Geriatric conditions (hearing/vision loss,
confusion/disorientation, depression, bedridden/bed rest,
hip fracture, appetite change, social problems, frailty,
incontinence, falls) not associated with shortened survival.


Depression and weight loss were not independent predictors.




How do Residents Discuss
Resuscitation?


JGIM; 1995, Tulsky et al.


Not Enough Info for Informed Choices


Probabilities / Any Quantitation


Little Attempt at Eliciting patients Values / Goals /
Concerns


Physician Dominated Discussions


Average Time = 10.5 minutes (2.5
--
36.1)


Patients Spoke Avg = 2 mins 36 secs


Residents Perceptions


90% Self
-
Assessed “Good Job”



77% Reported being “Comfortable”


33% Reported having Never been Observed


71% Observed 2 or Fewer Times

How do Residents Discuss
Resuscitation?


Conclusion:


“We recommend that communication about
end
-
of
-
life treatment decisions be treated as
a medical skill to be taught with the same
rigor as other clinical procedures.”

Prognosis with CPR


Prognosis: Expectations


TV Shows = #1 Source of Info for older adults
regarding CPR


Older adults overestimate CPR success by


200%



CPR Success on Television (NEJM):


ER, Chicago Hope, Rescue 911


75% survived Immediate Arrest


67% appeared to survive to D/C


83% = Young Adults


Outcomes = ALWAYS either Full Recovery or Death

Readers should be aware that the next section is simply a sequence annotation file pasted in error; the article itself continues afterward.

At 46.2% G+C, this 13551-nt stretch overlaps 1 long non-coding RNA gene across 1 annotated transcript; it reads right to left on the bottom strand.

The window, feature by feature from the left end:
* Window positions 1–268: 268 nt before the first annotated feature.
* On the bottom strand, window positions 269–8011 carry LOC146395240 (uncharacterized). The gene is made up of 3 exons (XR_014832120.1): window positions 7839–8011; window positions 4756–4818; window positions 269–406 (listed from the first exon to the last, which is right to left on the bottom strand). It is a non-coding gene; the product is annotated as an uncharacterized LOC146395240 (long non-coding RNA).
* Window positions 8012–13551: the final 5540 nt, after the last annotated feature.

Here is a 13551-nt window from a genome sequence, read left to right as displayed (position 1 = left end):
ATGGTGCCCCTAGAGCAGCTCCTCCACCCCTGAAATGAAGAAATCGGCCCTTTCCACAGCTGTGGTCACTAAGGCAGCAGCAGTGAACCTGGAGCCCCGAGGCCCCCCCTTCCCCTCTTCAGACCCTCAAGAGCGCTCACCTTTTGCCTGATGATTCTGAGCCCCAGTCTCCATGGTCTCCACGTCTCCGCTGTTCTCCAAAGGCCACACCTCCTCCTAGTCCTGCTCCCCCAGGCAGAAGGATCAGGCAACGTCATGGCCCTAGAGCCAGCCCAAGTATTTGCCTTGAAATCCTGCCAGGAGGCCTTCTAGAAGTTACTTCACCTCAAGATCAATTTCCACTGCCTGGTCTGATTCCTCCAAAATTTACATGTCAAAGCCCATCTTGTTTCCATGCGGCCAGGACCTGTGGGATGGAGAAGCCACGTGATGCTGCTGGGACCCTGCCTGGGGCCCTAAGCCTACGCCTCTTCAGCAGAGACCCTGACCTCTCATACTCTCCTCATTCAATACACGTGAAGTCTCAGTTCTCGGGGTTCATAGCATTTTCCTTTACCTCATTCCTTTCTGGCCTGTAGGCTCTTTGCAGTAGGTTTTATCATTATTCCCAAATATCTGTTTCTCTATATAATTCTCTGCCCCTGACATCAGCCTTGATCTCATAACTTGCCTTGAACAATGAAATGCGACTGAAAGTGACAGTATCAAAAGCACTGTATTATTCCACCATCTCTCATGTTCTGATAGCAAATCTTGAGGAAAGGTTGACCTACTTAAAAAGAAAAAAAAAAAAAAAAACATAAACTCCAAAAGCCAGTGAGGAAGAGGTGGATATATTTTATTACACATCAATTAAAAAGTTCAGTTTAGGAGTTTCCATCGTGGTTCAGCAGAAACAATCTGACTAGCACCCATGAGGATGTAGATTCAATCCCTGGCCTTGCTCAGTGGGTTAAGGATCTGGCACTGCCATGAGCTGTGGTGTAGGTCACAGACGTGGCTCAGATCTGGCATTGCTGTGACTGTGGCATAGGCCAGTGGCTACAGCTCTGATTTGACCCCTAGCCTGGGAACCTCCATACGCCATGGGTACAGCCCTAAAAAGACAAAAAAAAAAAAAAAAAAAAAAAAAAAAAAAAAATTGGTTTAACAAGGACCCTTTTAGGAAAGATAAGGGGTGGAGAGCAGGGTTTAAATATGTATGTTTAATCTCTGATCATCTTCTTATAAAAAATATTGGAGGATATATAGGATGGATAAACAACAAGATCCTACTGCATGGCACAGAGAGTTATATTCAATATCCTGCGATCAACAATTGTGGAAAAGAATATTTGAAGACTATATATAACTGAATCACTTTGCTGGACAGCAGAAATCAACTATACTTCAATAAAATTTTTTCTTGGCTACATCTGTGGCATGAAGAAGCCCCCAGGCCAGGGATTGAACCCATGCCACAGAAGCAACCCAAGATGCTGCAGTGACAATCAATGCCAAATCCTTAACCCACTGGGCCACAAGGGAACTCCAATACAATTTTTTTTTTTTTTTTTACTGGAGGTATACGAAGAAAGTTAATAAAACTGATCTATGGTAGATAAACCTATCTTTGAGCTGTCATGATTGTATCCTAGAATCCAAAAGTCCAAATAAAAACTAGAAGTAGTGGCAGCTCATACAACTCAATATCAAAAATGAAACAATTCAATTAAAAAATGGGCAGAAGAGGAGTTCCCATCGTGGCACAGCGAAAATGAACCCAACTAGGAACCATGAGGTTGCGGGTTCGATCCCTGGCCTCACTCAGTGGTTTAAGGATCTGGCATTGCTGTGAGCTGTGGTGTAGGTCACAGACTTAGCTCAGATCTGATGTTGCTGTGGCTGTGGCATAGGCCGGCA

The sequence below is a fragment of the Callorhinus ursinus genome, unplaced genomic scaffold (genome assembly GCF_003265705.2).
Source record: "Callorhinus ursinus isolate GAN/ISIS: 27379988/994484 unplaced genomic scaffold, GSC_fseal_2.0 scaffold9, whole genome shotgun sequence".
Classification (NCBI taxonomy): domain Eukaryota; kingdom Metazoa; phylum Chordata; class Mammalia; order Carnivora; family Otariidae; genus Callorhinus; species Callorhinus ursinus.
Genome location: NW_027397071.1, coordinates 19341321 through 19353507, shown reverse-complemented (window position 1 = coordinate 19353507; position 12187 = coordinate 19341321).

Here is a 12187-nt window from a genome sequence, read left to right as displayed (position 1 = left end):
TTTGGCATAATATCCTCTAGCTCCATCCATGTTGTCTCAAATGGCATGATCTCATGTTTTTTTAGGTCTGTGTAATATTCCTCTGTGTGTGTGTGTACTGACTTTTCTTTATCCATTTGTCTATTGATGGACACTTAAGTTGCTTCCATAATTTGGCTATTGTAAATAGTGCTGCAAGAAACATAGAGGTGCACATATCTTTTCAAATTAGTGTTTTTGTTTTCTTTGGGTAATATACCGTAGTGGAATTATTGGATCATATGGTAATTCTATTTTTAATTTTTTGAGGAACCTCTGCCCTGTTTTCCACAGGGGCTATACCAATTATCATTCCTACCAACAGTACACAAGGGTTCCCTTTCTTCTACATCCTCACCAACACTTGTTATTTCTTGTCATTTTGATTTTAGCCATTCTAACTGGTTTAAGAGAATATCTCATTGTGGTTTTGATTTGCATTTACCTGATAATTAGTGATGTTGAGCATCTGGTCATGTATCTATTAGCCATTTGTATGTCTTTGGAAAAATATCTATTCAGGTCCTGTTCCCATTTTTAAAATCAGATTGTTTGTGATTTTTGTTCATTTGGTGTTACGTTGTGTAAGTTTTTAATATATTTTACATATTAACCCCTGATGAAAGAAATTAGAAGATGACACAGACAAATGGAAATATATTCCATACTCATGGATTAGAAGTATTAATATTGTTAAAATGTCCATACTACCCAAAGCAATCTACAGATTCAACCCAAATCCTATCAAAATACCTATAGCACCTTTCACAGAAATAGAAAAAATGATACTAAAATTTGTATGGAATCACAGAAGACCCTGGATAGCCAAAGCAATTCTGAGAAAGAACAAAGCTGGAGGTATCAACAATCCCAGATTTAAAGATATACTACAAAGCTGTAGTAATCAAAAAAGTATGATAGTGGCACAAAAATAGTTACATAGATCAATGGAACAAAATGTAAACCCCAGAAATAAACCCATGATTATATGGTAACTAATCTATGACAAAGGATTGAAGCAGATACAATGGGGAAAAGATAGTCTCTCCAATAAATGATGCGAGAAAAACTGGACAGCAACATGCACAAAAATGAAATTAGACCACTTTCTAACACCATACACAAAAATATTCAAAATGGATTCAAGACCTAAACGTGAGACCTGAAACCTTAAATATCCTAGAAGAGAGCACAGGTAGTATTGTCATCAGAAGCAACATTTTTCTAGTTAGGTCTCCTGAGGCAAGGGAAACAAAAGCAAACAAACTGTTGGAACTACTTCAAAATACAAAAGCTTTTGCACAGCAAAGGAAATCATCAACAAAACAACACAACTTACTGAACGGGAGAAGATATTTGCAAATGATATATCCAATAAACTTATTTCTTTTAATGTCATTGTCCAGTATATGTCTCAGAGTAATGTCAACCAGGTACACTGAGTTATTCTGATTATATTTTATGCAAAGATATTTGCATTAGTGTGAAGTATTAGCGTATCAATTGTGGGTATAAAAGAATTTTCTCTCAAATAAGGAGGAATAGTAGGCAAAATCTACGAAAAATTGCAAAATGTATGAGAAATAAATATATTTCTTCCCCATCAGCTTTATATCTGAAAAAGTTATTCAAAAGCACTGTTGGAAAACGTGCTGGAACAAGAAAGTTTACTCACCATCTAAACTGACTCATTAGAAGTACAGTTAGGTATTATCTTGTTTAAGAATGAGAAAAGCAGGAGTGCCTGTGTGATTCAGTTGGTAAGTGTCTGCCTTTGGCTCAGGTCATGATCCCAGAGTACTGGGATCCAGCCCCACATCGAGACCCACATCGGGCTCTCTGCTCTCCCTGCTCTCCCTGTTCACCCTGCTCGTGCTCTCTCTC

PROGNOSIS: Probability of
Surviving

to Discharge after CPR


General Med Service All Patients: 7
-
14%


Most Commonly Used, All
-
Comers 10%
Estimate



“Chronically Ill” Older Adults



<5%


Primary Cardiac Disease in

30
-
40%
Younger Adult (
<

55)





PROGNOSIS: Probability of Surviving
to Discharge after CPR


Predictors of
Especially Poor Prognosis for
Survival to D/C

after CPR


Malignancy, esp metastatic


Chronic Renal Failure (SCr > 1.7)


Sepsis or Pneumonia as admitting Dx


Poor Functional Status

”Frailty”


Age > 70 ???



TEACHING TRIGGER 2: Prognosis


WHEN GIVING FEEDBACK, OR
PLANNING FOR OR WHEN
DEBRIEFING AFTER AD DISCUSSION


Ask about learner’s knowledge of prognosis


Emphasize importance of offering general
prognostic information, regarding CPR, to
patients and families


Emphasize importance of talking about
Complications of CPR and Alternatives

Discussing & Documenting

Advance Directives


Discussing & Documenting Advance
Directives


THE IDEAL WORLD


SHOULD HAPPEN WITH EVERYONE


SHOULD BE:


An Evolving Discussion


Including and Evolving Exploration of Patient’s Values


What Makes Life worth Living?


Not Done on the Fly…as much time as needed


THE WARD WORLD


Those in Whom We Feel Resuscitation is Futile /
Harmful